Bormes v. U.S., 2009-1546 (Fed. Cir. November 16, 2010), isn’t the type of suit you see every day:
On August 9, 2008, Bormes, an attorney, filed a law-suit on behalf of one of his clients in the U.S. District Court for the Northern District of Illinois using its online document filing system. Bormes paid the filing fee using his credit card, and the transaction was processed through the government’s pay.gov system. The govern-ment then provided Bormes with a confirmation webpage that appeared on Bormes’ computer screen. The confir-mation page contained the expiration date of Bormes’ credit card.
That’s a problem. 15 U.S.C. § 1681c(g)(1), part of the Fair Credit Reporting Act, provides:
Except as otherwise provided in this subsection, no person that accepts credit cards or debit cards for the transaction of business shall print more than the last 5 digits of the card number or the expiration date upon any receipt provided to the cardholder at the point of the sale or transaction.
Thus, Bormes filed suit, just as he could against any other vendor which disclosed too much information on a receipt:
Alleging that the display of his and similarly situated plaintiffs’ credit card information violated section 1681c(g)(1) of FCRA, Bormes filed a class action lawsuit against the government. Bormes seeks, among other things, statutory damages, attorney’s fees, and costs.
But there’s a problem: the United States government isn’t just any other vendor. It’s the sovereign, so you have to come up with some specific basis authorization for suing it:
In his complaint, Bormes alleged jurisdiction under both 28 U.S.C. § 1346(a)(2), commonly referred to as the Little Tucker Act, and FCRA’s own jurisdictional provision, 15 U.S.C. § 1681p.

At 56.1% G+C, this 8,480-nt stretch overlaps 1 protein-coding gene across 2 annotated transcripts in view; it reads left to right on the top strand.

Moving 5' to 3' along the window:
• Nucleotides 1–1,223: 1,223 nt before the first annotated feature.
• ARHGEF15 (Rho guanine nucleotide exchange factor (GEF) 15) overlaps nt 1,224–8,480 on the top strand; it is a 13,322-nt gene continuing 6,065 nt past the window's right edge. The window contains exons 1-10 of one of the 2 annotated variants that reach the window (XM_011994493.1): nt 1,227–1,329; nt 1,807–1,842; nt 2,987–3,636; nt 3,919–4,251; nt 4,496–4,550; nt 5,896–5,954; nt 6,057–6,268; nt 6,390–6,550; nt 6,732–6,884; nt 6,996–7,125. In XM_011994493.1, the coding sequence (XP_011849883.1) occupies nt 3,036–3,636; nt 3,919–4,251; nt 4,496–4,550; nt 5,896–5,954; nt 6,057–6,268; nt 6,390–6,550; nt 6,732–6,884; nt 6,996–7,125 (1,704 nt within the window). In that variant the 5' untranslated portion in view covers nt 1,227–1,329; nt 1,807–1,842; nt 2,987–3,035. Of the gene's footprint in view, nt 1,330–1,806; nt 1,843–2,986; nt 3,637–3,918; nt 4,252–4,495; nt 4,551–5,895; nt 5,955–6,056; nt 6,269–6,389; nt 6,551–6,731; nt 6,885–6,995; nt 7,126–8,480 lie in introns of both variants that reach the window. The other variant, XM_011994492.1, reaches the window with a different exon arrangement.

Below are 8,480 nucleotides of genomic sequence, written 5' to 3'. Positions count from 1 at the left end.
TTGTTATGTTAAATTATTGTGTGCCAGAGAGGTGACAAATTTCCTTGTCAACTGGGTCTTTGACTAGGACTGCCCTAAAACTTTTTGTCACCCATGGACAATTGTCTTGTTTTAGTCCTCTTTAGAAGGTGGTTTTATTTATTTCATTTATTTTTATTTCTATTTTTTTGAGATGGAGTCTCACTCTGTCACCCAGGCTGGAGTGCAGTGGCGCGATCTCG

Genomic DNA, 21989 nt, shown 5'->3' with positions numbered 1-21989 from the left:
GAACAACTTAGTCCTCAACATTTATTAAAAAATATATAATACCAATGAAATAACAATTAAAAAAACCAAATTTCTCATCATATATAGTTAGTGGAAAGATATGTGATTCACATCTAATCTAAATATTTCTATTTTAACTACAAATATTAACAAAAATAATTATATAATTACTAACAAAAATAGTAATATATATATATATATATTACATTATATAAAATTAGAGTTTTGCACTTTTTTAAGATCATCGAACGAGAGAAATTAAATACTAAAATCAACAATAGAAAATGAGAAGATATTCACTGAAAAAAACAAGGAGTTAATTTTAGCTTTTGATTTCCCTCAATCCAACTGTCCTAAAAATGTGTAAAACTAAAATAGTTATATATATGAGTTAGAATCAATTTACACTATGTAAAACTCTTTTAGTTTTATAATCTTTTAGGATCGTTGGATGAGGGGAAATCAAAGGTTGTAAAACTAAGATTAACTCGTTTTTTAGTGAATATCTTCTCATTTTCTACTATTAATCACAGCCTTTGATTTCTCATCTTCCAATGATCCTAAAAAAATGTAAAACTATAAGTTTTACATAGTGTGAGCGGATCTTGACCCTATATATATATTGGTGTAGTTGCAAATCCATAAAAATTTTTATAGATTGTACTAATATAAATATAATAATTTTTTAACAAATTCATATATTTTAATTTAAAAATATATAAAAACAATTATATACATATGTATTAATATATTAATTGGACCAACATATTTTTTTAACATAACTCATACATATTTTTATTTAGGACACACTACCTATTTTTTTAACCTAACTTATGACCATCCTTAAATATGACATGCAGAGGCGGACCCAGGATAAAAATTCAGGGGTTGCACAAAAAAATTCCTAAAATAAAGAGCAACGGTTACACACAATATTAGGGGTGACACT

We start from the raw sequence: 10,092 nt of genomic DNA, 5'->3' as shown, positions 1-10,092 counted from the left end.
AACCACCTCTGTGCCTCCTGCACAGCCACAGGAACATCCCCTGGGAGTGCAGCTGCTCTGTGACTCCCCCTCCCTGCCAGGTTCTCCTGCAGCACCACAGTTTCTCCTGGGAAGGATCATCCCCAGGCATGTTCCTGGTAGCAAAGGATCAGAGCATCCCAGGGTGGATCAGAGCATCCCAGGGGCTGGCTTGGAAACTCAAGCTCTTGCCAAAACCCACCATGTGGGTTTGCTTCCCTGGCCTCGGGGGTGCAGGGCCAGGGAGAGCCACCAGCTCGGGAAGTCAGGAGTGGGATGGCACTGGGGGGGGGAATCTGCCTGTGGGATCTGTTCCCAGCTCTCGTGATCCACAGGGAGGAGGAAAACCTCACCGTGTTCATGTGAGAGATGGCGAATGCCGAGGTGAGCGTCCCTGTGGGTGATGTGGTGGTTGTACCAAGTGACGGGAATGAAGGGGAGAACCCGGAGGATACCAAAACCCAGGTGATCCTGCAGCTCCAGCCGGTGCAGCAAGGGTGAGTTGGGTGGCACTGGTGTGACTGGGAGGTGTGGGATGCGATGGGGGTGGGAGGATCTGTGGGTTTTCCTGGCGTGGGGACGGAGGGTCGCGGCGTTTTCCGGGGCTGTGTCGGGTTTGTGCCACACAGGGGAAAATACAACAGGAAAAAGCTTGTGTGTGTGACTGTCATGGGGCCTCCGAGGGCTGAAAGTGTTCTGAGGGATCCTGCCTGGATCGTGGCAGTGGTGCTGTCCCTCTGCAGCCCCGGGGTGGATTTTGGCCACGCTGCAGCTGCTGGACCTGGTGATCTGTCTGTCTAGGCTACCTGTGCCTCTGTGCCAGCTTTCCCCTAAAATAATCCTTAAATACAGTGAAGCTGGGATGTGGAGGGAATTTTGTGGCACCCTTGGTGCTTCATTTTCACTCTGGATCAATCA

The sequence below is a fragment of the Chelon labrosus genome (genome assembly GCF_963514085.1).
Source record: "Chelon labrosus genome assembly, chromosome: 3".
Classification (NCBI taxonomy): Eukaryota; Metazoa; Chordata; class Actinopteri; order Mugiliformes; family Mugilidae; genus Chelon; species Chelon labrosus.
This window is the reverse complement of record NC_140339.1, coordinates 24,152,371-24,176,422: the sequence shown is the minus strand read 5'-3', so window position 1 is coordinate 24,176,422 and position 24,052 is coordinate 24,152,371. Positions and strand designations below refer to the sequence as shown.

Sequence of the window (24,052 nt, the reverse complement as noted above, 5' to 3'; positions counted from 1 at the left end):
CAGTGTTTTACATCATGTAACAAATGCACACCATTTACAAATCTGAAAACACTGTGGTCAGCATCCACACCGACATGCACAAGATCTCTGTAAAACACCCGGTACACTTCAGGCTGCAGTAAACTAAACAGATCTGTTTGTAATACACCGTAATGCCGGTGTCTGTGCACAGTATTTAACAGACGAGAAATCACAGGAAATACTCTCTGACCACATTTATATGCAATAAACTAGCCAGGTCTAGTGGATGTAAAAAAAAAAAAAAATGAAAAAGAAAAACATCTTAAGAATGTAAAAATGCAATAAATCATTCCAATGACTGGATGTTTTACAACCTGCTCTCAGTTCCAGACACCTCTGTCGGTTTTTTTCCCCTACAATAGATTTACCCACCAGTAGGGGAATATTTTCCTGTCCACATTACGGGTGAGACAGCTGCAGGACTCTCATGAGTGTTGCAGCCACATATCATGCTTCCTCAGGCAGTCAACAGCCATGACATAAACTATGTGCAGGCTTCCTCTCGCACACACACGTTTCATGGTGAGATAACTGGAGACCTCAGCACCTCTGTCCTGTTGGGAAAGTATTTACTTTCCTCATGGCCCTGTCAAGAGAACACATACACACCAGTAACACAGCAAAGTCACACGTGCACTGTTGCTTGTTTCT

The District Court dismissed, on the ground that FCRA did not waive the federal government’s sovereign immunity, and so jurisdiction under the Little Tucker Act was moot.
Normally, claims against the United States have to be filed in the United States Court of Federal Claims, but that’s quite a lot of work for people who have modest claims. The Little Tucker Act is, in essence, small claims court for claims against the United States:
The Little Tucker Act, 28 U.S.C. § 1346, gives the district courts jurisdiction, concurrent with the Court of Federal Claims, over “any other [than tax refund] civil action or claim against the United States, not exceeding $10,000 in amount, founded . . . upon any Act of Congress.” The Little Tucker Act is therefore a jurisdictional provision that also operates “to waive sovereign immunity for claims premised on other sources of law (e.g., statutes or contracts).” United States v. Navajo Nation, 129 S. Ct. 1547, 1551 (2009).
Which brings us to the issue at hand:
Because the Little Tucker Act operates to waive sovereign immunity, the district court erred in dismissing Bormes’ case without considering whether the Little Tucker Act provided an alternative basis for jurisdiction. If the Little Tucker Act authorizes the district court to hear this case, it also provides the waiver of sovereign immunity that the trial court found lacking in the FCRA itself. See United States v. Mitchell, 463 U.S. 206, 216 (1983) (“If a claim falls within the terms of the Tucker Act, the United States has presumptively consented to suit.”).
To support jurisdiction under the Little Tucker Act, the substantive law that provides the basis for the plaintiff’s claims must be “money-mandating.” Fisher v. United States, 402 F.3d 1167, 1172 (Fed. Cir. 2005). A source of law is money-mandating if it “can fairly be interpreted as mandating compensation by the Federal Government for the damage sustained.” United States v. White Mountain Apache Tribe, 537 U.S. 465, 472 (2003) (quotation omitted). This “fair interpretation” rule demands a showing “demonstrably lower” than the initial waiver of sovereign immunity: “It is enough . . . that a statute creating a Tucker Act right be reasonably amenable to the reading that it mandates a right of recovery in damages. While the premise to a Tucker Act claim will not be ‘lightly inferred,’ . . . a fair inference will do.” Id.
And, indeed, the FCRP is about as money-mandating as it gets; the FRCP “unquestionably provides for money damages” and “expressly defines the term ‘person’ to include ‘any . . . government.'”
You don’t need anything more than that to establish the waiver of sovereign immunity and jurisdiction under the Little Tucker Act. Dismissal vacated and remanded back to the District Court.
[UPDATE: The Supreme Court has since granted certiorari on the case, which should be interesting. Based on my understanding of how many government jobs work, this could present a big problem if the United States is exposed to, for example, liability for illegal background checks.]